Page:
What We Learned: Senior Bowl Week

No consensus whatsoever on the QBs

The three best quarterbacks in Mobile are all playing for the North team: Washington’s Jake Locker, Nevada’s Colin Kaepernick and Iowa’s Ricky Stanzi. Locker started off hot Monday but seemed to cool off Tuesday and then took a step back Wednesday. Kaepernick is an intriguing prospect because of his size and athleticism, but he’s nowhere near a polished passer at this point. While Stanzi looks like an NFL signal caller, his footwork is slow and his accuracy is questionable. Overall, it’s a decent group at best.

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Intentional Hounding

As for the South, it’s Alabama’s Greg McElroy, Florida State’s Christian Ponder and TCU’s Andy Dalton. Like Locker, McElroy shot out of the gate fast Monday but had tapered off considerably by Wednesday. Ponder has a great understanding of the position, although he doesn’t appear to be totally healthy after a forearm injury that bothered him in 2010. Dalton was hit-and-miss going from his spread-option attack to a more conventional pro-style system.

At one point or another, I had an agent, scout or reporter tell me each of the six QBs was the best one there, and then I had another agent, scout or reporter tell me each of the six QBs was the worst one there.

Nobody made more money than Jordan

California defensive end Cameron Jordan came to the Senior Bowl probably no better than a second-round prospect, but he was so dominant against some of the best players in the country that he now has to be considered for Round 1. Quite simply, the 6-4, 280-pounder couldn’t be contained by any of the tackles on the North squad, and three of them are potential first rounders themselves: Wisconsin’s Gabe Carimi, Boston College’s Anthony Castonzo and Colorado’s Nate Solder. He made it especially tough on the aforementioned Stanzi, who tends to be a bit slow taking his seven-step drop, as Jordan would practically be waiting for him in the pocket by the time the Hawkeye planted his right foot.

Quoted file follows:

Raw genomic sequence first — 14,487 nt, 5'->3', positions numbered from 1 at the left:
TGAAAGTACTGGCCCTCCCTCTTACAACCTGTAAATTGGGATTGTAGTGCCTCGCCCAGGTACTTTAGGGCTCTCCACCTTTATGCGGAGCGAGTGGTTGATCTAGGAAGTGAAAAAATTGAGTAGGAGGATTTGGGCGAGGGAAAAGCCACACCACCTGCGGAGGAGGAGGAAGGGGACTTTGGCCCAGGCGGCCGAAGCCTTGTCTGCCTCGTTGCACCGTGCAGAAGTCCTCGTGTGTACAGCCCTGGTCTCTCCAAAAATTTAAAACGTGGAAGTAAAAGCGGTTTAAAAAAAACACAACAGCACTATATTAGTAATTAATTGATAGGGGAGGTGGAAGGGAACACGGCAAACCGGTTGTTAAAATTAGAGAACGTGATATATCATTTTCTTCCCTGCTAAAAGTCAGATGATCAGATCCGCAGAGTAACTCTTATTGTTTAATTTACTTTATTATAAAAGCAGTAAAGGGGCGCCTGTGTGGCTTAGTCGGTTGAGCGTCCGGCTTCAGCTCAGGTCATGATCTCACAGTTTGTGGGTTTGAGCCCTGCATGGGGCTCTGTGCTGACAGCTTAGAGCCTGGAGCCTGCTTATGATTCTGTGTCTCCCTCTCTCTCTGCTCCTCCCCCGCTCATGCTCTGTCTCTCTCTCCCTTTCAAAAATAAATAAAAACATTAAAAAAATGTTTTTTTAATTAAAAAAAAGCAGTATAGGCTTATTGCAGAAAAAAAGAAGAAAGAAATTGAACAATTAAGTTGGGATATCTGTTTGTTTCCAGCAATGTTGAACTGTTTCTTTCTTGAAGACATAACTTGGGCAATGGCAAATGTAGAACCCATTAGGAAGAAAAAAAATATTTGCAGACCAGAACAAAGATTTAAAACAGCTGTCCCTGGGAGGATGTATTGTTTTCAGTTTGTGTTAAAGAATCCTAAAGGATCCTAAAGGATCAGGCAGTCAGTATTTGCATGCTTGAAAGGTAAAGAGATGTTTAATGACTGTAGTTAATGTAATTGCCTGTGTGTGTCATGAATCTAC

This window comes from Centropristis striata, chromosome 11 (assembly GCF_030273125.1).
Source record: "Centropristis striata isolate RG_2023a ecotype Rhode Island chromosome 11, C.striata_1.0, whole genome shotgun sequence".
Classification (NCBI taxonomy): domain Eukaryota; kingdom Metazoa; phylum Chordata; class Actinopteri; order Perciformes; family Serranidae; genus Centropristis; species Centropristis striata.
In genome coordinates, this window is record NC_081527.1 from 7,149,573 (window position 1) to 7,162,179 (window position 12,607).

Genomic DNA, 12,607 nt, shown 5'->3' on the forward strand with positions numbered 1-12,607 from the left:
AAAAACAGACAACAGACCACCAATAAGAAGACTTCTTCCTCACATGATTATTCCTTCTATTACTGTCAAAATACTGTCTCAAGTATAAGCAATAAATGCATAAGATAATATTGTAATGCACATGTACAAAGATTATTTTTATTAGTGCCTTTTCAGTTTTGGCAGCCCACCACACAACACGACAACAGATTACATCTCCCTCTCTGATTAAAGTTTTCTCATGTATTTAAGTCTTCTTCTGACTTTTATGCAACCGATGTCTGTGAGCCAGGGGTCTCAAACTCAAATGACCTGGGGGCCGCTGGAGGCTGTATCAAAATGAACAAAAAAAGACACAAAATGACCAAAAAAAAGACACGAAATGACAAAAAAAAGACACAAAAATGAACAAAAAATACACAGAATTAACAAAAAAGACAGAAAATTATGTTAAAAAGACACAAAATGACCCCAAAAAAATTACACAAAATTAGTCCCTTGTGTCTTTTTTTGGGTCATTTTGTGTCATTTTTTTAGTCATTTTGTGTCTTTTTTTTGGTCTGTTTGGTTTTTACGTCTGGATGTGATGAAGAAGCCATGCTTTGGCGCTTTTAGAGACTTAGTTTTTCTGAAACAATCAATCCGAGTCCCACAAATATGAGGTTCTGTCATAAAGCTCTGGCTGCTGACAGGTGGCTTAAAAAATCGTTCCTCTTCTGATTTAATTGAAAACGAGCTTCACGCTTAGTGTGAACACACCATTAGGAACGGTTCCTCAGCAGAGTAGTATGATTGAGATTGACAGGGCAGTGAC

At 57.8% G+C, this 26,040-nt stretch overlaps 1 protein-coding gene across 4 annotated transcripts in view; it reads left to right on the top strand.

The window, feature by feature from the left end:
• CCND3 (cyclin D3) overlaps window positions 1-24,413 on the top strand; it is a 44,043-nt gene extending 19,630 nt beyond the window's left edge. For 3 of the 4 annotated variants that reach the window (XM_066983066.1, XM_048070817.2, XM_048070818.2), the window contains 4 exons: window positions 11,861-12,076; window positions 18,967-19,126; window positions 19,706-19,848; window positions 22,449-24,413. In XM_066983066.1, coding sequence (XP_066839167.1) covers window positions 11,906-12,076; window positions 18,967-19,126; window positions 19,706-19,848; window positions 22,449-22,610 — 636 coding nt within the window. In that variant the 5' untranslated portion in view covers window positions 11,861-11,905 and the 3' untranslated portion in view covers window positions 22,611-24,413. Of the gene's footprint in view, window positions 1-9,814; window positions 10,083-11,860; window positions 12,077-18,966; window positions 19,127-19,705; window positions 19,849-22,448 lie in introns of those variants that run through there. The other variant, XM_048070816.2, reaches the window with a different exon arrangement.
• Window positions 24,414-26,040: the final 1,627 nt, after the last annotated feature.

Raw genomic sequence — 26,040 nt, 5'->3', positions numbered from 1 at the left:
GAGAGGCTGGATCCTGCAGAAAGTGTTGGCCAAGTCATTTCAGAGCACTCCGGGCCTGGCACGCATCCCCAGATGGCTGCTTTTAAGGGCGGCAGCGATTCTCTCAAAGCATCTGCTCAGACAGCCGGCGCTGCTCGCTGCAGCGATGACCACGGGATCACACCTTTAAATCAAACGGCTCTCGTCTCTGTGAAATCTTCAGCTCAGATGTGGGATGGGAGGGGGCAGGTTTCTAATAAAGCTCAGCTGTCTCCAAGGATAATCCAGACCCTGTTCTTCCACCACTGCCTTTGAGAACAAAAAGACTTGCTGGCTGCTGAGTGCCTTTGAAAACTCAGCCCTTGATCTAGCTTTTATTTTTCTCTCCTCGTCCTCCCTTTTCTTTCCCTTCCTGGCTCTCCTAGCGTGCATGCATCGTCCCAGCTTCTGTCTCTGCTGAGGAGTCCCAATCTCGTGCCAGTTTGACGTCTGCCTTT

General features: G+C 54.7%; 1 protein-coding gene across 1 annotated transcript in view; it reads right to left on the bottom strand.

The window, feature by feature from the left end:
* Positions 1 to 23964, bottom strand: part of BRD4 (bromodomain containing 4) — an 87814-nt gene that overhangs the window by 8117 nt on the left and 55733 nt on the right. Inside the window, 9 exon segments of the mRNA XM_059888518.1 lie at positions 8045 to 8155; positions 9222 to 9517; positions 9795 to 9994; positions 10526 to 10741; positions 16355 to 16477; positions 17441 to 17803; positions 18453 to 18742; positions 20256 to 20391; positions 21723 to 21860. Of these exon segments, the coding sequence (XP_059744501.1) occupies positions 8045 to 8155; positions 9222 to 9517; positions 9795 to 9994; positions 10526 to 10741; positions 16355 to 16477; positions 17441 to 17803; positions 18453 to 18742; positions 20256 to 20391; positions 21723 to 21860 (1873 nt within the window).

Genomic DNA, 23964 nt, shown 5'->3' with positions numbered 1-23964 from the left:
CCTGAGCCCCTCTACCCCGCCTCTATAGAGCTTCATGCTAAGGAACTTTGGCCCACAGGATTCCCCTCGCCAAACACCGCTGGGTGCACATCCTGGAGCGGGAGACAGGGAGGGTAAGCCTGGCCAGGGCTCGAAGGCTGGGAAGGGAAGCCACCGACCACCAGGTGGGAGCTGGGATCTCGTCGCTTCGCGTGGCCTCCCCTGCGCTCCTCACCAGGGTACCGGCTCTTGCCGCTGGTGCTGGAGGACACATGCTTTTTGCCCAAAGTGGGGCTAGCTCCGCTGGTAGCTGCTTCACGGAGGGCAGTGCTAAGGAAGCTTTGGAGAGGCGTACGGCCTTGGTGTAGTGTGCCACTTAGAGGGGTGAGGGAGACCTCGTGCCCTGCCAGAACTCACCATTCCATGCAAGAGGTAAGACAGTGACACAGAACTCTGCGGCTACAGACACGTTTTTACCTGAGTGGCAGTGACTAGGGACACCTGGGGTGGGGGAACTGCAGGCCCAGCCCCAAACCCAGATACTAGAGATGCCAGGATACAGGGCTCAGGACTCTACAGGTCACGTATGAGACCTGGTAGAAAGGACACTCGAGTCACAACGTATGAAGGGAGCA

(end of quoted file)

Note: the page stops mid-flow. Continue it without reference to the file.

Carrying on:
The fact that Jordan has prototypical size for a five-technique end in a 3-4 will only up his stock further, as more NFL teams are using the scheme and that position tends to be rare at the collegiate level.

Three-down running backs harder to find

It’s a good thing so many teams in the NFL are using two-back systems and not relying on 25-carry workhorses anymore, because the Senior Bowl has a lot of secondary ball carriers and third-down options but very few every-down runners. The best bets are Oklahoma’s DeMarco Murray (6-1 and 217 pounds) and Louisville’s Bilal Powell (6-feet, 216), both of whom did well for themselves in Mobile, but Murray looks like a third-round talent and Powell probably won’t come off the board before Round 4. Although he is big enough (6-feet, 230) to take the down-to-down pounding, Georgia Tech’s Anthony Allen has to re-learn how to play tailback since he was a “B” back this past year in coach Paul Johnson’s option offense, which may have been why fellow Yellow Jacket Jonathan Dwyer dropped to Round 6 last April.

As for the little guys, Kendall Hunter of Oklahoma State and Derrick Locke of Kentucky did better for themselves in three days of padded practice than the more highly touted Noel Devine of West Virginia.

Senior Bowl won’t feature a shutdown corner

With the passing game never more important at the NFL level than it is today, every defense in the league needs a plethora of cornerbacks and safeties with coverage skills. There are a pair of elite corners in April’s draft, LSU’s Patrick Peterson and Nebraska’s Prince Amukamara, but neither one of them was at the Senior Bowl, so lesser-known prospects like Curtis Brown of Texas and Kendric Burney of North Carolina took center stage. While Brown’s nature to be overly aggressive made him look bad in a couple of double-move situations, Burney played a lot bigger than his 5-9, 180-pound frame would suggest and starred in one-on-one drills.

Despite six fairly average quarterbacks slinging the ball around in 7-on-7 and 11-on-11, we didn’t see a lot of clean interceptions from the cornerback spot for three days.

Better structure needed for week of practice

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While Marvin Lewis and his staff from the Bengals coached the North team, Chan Gailey and his assistants from the Bills handled the South squad. Looking back, it’s almost impossible to describe just how different the North practices in the morning were when compared to the South workouts in the afternoon, with the former being full of energy and the latter conjuring up images of naptime. Lewis and Co. were barking instructions and encouraging their players to battle it out from start to finish, but Gailey’s crew was much more nonchalant and probably cost a few prospects some valuable reps.

The Senior Bowl isn’t governed as closely by the NFL as February’s Scouting Combine in Indianapolis will be, although it may a sound idea to give next year’s coaches some sort of blueprint so every player has an opportunity to get noticed.